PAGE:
Stop Crying About Snow Days When Regular Attendance Sucks!

It’s understandable that severe weather conditions may prevent schools from opening.

In cities like Atlanta, schools may be closed 2-3 days throughout the school year for inclement weather.

The real issue schools face is not snow days!

Regular attendance at school impacts student learning more than snow days.

School leaders are constantly having to “reclaim the time!” 

On average, I see between 15-30 scholars daily that come to school late.

Schools that open their doors as early as 7 a.m. have scholars being dropped off by PARENTS well after 8:30 a.m. for school.

Students are missing the start of the school day.

They are missing a lot!

For example, if 1st period begins at 7:50 or 8:00 a.m. but students arrive to school after 8:30 a.m., they’ve missed 1/2 a class.

This is becoming a trend that is greatly affects instructional learning and students ability to grow.

Poor school attendance sets children up to be in a place of constant remediation.

In my opinion, it is not the days missed due to school closings for inclement weather that have such a huge impact on declining student achievement.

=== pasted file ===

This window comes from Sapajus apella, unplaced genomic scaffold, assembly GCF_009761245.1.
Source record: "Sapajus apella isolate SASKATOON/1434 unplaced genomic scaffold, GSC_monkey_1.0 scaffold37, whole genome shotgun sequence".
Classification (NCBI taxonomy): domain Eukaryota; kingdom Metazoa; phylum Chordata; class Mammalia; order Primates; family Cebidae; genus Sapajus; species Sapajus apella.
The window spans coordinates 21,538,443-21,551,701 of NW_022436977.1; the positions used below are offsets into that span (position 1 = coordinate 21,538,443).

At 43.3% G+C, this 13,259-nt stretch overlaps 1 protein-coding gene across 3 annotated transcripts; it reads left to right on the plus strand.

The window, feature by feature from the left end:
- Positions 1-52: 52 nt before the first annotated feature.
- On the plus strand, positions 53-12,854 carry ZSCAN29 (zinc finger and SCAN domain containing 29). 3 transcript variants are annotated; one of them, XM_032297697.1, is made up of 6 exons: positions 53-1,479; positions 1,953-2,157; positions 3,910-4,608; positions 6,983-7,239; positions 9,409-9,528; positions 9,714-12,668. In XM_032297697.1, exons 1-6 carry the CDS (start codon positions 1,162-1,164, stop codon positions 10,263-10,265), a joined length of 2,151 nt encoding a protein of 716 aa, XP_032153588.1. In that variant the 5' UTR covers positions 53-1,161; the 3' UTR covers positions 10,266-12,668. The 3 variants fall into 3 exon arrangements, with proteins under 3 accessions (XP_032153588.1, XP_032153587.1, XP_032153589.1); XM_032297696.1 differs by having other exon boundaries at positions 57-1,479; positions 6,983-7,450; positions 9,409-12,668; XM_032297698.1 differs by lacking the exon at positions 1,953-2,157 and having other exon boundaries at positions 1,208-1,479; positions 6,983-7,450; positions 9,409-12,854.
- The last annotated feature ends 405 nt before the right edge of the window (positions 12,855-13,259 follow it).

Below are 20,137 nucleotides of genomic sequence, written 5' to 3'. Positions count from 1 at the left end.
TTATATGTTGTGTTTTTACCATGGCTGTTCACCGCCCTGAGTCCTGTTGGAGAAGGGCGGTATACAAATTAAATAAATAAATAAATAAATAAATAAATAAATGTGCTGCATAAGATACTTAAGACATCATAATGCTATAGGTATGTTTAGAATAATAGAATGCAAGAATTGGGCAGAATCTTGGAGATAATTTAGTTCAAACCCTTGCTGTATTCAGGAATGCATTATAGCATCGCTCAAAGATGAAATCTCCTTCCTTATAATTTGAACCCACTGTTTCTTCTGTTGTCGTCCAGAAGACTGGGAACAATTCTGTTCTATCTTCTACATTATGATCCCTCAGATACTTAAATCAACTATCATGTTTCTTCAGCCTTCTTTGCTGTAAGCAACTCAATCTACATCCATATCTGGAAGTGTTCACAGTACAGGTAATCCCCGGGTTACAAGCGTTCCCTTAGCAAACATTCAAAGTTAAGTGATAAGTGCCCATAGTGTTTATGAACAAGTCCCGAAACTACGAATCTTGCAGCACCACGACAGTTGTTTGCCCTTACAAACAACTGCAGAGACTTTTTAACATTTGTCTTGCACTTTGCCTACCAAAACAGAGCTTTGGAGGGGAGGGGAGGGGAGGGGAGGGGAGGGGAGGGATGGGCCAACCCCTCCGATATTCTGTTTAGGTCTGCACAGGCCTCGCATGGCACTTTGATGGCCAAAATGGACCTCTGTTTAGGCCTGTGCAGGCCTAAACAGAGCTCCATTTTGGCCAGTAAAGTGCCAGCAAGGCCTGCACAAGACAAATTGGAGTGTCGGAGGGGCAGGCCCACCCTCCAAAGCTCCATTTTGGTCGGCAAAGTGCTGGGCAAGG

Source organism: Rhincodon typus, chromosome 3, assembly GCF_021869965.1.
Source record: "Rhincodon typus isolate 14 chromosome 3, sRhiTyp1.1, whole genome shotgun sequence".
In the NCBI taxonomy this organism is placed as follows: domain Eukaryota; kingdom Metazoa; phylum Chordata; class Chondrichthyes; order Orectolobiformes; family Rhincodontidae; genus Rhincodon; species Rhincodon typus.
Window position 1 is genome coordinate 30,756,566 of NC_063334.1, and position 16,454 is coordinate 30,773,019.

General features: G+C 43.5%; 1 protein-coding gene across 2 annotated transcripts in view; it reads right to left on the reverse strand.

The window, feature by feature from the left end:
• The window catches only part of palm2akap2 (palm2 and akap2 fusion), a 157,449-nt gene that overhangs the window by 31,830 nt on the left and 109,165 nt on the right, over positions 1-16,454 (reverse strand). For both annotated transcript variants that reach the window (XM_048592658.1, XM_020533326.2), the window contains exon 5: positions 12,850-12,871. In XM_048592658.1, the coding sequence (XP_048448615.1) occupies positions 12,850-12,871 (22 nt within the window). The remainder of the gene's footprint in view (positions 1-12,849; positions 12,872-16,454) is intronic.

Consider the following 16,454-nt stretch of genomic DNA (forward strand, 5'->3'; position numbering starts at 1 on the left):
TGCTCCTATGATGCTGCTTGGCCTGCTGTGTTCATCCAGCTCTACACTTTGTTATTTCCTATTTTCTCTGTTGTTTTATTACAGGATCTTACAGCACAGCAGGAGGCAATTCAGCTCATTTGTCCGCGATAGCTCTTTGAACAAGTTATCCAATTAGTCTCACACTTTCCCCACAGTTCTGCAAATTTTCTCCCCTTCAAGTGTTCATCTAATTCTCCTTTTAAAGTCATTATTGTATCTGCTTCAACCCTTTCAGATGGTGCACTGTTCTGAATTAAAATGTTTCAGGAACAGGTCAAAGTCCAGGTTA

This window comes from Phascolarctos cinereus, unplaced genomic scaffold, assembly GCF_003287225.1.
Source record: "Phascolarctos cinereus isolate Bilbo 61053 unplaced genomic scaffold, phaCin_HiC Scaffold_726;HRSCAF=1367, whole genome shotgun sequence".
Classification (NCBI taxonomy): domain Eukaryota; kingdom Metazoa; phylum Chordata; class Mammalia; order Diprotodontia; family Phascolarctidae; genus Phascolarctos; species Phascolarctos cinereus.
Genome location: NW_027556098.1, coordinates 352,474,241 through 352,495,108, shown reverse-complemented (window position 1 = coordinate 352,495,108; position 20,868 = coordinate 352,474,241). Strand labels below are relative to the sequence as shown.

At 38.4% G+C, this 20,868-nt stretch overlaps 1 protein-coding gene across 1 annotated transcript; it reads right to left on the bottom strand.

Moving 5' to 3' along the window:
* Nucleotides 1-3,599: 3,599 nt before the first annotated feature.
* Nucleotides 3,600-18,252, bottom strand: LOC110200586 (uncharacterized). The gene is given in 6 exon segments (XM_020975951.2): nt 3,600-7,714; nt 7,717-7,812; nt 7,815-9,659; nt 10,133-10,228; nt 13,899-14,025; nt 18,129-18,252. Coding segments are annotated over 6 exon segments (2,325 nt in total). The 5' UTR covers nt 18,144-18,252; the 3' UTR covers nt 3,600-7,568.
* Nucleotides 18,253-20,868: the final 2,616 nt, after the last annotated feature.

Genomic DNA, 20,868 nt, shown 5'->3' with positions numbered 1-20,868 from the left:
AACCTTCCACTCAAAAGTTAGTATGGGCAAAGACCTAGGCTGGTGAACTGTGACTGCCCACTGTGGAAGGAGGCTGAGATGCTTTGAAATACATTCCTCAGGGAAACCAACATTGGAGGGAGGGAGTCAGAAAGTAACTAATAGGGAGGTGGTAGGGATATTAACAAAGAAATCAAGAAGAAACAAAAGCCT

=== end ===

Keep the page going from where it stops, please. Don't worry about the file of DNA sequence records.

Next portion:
The lack of accountability for chronic absences is partially due to family matters.

It’s the lost instructional time on a regular school day that has the most impact on loss due to student absences.

The argument that students aren’t learning because they out for inclement weather just doesn’t work.

More instructional time is lost due to students skipping classes than being out for inclement weather.

WHAT DO YOU THINK?

  1 comment for “Stop Crying About Snow Days When Regular Attendance Sucks!

  1. Priscilla Estes
    January 29, 2019 at 8:42 pm

    I agree, partially. The influence to capture students in Georgia is also the way in which some teachers treat students when they are present. The mandate of proving their jobs, statistically puts stress on them to perform instead of being creative to interest the student. Now before anyone says anything, yes, I am an educator.

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